A few weeks ago Oceanlife presented it’s new aquarium test kit line and we have been highlighting these kits here on Reef Builders. Today we will speak more in depth about the carbonates test kit (Kh). As you can see from the picture the test is composed of a box of generous dimensions that contains the folding carton reference card with instructions in English illustrating each step, a glass test vial, a flask containing the reagent called Kh and a syringe.
Oceanlife estimates this test kit is given for 50 averaged measurements but the number of measurements depends strongly from the values measured in your the aquarium. Each test varies and each measurement may have a different number of drops used indicating your current parameter level. For example, if there are 50 test if your aquarium’s carbonate level is at 8 dKh, it would mean 33 kh test at 12 dKh, and obviously even less in the case of test measurements of dKh into the calcium reactor.
The test is extremely simple. Just fill the vial with 5 ml of aquarium water, then put a drop of reagent from the Kh bottle and agitate the vial gently for three seconds to observe whether there is a change of color from blue to yellowish orange. If there were no change we repeat the previous two steps, drop of solution and agitate, until the color change has occurred. At that point, the number of drops used equal to the value in degrees of carbonate hardness or dKh (e.g., if eight drops are needed, this would equal to 8 dKh, and so on).
Obviously it is always possible to vary the amount of water inside the vial to obtain a greater or lesser resolution. Using 10 ml of aquarium water every drop of reagent will be equivalent to 0.5 dKh, whereas decreasing the water in the vial to 2.5 ml each drop would equal to 2 dKh, and using only one ml of water we will have the equivalence between one drop equal to 5 dKh. This can be useful to get an idea of dKh values inside your calcium reactor without emptying the reagent bottle.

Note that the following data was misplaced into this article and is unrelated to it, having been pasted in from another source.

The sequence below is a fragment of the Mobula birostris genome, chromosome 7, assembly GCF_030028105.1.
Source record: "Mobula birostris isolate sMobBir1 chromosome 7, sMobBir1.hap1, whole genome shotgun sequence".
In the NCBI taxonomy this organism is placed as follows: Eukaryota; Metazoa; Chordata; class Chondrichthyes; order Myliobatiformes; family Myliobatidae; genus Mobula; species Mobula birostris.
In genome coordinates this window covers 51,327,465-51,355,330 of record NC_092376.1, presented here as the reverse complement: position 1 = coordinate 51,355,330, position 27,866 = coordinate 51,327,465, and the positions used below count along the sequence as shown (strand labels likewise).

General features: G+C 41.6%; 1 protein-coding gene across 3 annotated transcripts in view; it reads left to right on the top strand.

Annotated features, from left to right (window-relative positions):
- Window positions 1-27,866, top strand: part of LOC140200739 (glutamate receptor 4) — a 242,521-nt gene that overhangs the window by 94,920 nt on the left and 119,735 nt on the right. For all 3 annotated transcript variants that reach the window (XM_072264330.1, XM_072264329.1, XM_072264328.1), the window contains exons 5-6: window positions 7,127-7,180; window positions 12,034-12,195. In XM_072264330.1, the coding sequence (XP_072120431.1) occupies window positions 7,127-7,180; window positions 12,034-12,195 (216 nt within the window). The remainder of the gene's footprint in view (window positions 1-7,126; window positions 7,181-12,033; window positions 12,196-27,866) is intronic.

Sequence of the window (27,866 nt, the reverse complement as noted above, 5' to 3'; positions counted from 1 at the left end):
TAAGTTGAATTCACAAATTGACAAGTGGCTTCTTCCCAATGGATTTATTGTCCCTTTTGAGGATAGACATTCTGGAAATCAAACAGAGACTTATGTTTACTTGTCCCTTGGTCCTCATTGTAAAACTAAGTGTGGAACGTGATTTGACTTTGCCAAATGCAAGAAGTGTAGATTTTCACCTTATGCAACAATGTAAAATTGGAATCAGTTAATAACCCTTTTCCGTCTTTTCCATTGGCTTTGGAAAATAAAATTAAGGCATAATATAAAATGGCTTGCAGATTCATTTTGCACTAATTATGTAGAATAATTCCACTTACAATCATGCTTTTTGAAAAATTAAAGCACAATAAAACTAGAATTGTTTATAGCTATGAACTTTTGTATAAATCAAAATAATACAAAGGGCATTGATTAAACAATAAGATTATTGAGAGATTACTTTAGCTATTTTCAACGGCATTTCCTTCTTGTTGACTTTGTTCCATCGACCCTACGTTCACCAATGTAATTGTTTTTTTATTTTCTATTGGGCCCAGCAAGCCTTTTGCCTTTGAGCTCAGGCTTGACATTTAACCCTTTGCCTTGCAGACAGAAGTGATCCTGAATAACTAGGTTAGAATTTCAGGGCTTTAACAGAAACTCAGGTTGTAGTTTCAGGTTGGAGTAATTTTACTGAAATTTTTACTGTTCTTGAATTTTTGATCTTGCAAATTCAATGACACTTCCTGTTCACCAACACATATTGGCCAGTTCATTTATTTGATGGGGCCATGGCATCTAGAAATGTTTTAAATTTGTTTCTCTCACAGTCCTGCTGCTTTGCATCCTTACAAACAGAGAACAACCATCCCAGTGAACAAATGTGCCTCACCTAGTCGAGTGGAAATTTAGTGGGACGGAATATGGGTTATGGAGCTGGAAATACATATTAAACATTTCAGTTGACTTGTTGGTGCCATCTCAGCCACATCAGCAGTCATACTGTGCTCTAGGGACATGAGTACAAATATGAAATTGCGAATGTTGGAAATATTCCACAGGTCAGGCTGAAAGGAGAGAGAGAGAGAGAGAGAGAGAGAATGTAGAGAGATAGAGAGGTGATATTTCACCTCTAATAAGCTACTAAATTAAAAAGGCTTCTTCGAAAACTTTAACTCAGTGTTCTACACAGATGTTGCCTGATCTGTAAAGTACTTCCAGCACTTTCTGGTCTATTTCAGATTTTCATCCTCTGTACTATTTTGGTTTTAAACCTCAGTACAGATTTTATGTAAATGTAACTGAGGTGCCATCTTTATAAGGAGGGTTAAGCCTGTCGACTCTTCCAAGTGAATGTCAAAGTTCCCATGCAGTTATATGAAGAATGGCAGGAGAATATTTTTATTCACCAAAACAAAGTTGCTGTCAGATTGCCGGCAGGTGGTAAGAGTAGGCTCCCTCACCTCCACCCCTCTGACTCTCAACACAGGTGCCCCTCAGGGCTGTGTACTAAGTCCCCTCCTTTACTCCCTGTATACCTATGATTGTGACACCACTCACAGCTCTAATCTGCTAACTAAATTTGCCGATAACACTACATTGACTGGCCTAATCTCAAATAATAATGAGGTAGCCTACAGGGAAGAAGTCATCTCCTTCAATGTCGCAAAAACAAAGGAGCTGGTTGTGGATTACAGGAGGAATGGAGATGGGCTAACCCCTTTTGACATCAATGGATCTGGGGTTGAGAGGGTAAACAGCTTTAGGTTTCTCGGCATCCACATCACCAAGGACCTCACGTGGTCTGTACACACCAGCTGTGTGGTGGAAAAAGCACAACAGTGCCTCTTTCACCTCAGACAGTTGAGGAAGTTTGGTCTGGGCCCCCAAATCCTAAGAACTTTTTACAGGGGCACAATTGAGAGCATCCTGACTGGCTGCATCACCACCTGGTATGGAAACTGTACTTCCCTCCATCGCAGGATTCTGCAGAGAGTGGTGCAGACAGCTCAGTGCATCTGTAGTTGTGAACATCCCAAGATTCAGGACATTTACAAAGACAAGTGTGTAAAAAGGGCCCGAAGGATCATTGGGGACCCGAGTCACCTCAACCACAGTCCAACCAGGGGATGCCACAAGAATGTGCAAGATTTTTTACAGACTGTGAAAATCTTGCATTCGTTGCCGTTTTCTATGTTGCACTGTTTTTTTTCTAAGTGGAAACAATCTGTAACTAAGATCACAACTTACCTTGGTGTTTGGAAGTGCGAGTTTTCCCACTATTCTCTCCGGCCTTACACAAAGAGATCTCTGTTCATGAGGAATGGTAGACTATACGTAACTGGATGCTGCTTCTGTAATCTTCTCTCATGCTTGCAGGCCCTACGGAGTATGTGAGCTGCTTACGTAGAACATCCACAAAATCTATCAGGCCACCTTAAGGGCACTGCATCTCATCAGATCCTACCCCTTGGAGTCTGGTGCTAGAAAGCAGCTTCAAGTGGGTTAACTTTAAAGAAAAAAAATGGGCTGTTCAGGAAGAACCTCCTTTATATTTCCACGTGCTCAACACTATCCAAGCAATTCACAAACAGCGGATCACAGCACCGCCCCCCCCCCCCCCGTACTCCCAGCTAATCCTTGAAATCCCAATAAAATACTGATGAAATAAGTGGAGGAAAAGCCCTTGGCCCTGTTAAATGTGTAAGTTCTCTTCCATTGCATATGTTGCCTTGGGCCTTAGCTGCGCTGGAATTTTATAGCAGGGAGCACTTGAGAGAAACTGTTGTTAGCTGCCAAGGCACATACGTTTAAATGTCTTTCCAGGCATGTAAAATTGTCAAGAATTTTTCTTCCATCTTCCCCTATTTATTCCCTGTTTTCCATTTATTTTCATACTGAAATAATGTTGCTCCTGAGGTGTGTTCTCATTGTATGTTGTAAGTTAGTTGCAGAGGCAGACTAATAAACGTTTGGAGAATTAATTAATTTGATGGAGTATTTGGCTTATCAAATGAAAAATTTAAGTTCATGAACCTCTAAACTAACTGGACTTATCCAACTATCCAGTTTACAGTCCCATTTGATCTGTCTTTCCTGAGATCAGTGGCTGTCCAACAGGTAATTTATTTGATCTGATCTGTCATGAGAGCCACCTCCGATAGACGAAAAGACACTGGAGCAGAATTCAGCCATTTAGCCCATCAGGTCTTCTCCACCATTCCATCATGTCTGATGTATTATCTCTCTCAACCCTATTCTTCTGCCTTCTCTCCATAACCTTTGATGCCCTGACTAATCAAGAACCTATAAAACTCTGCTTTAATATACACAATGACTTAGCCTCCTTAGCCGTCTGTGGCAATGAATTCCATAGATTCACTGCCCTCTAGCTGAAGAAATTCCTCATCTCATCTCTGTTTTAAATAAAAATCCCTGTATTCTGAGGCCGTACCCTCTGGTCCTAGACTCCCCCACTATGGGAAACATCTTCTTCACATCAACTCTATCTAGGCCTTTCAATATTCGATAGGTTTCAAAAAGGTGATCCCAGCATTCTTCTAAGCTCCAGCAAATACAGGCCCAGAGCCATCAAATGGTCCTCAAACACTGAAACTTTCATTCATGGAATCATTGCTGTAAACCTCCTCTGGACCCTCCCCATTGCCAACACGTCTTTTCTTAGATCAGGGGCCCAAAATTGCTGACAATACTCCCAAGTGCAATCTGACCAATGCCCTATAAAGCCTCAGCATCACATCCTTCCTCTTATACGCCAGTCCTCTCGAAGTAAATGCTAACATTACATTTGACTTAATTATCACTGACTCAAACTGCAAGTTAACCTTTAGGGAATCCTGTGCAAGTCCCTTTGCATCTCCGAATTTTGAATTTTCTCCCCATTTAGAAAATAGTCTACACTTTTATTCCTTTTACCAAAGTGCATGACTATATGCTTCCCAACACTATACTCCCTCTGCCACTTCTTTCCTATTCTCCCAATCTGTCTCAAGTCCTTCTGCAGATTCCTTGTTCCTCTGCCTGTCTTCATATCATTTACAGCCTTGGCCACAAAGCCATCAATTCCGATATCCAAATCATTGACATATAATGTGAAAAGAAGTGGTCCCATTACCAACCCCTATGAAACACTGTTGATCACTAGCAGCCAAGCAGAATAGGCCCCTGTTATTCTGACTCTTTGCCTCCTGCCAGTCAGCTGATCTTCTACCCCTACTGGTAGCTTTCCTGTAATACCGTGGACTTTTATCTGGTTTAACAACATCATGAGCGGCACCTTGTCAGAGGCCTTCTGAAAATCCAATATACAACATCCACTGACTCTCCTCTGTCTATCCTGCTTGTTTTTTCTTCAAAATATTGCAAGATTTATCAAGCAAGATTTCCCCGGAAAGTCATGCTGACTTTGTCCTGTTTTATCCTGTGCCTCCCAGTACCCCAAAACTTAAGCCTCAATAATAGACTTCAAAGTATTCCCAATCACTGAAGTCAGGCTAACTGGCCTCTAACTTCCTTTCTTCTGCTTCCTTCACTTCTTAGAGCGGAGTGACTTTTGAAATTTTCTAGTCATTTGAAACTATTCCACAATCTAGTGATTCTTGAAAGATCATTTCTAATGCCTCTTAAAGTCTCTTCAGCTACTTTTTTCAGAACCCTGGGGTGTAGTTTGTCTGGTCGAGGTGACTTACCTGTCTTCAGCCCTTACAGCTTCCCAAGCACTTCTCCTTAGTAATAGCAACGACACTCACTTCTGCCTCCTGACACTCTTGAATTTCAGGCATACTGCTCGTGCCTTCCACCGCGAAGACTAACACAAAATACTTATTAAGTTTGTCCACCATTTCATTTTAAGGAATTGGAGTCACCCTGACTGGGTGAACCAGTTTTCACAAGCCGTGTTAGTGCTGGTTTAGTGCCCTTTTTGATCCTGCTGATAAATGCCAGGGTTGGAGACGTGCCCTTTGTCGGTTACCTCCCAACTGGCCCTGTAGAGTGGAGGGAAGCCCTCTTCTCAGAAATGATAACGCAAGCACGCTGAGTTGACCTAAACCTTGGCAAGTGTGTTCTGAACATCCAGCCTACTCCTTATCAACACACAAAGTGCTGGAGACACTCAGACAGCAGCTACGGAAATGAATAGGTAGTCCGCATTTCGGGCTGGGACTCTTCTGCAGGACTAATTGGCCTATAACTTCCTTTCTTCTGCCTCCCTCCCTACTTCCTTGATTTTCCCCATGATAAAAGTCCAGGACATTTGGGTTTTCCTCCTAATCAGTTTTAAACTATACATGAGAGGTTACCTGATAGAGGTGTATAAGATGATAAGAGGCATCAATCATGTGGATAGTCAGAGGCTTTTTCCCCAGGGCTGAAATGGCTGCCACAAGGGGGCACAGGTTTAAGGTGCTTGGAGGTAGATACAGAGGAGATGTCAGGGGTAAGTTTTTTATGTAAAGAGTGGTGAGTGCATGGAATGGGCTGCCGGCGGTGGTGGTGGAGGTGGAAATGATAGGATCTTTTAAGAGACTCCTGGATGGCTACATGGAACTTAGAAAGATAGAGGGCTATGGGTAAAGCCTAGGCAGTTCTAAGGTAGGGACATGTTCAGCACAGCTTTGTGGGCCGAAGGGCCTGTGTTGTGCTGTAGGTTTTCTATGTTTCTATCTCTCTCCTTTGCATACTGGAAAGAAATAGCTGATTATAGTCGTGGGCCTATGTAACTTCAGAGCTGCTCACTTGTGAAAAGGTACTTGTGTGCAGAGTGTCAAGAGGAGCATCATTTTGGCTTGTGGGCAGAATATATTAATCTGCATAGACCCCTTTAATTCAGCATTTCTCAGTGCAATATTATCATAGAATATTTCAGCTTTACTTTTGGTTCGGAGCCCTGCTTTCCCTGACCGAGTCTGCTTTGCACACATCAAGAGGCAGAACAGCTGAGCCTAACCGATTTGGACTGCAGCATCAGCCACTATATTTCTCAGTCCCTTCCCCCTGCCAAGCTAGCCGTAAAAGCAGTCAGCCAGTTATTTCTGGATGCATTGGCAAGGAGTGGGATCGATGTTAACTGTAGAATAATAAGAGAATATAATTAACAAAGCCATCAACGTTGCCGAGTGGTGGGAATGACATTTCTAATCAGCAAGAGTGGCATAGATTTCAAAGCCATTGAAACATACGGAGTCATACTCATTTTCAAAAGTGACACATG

As with other test kits uses a dropper, the exact measurement of each drop is not precise since sometimes the drops are larger or smaller or some air is in the dropper tube. That said, the the test is inexpensive costing €9.40 in Europe (around $12 USD), even when compared with the Elos test which costs €12.36, often considered among the best on the market, there is not a huge difference. Besides the two tests use the same mode of measurement and the same reagent, the only difference is drops maker and a greater dilution for Elos test kit, where each drop corresponds to 0.5 dKh.
Taking a comparative test on my reef aquarium with two brand new test Elos and Oceanlife I measured several times the exact same value, thus eliminating the need for a better dropper, or at least mitigating its importance. In any case we recommend to use 10ml of water to have a higher resolution. Of course, in this way you will make half of the measurements budgeted since you have to use twice as many drops.
Do remember that all tests, although they have a high number of measurements, should be used not more than six months from their first use. Incorrect storage can ruin the reagents and give you false readings. Considered the six-month reference period and 50 measurements means that with this test we can make about two reading a week for a period of six months, at a cost of about €0.19 per measurement with 1 dKh resolution or one reading a week at €0.38 each with 0.5 dKh resolution.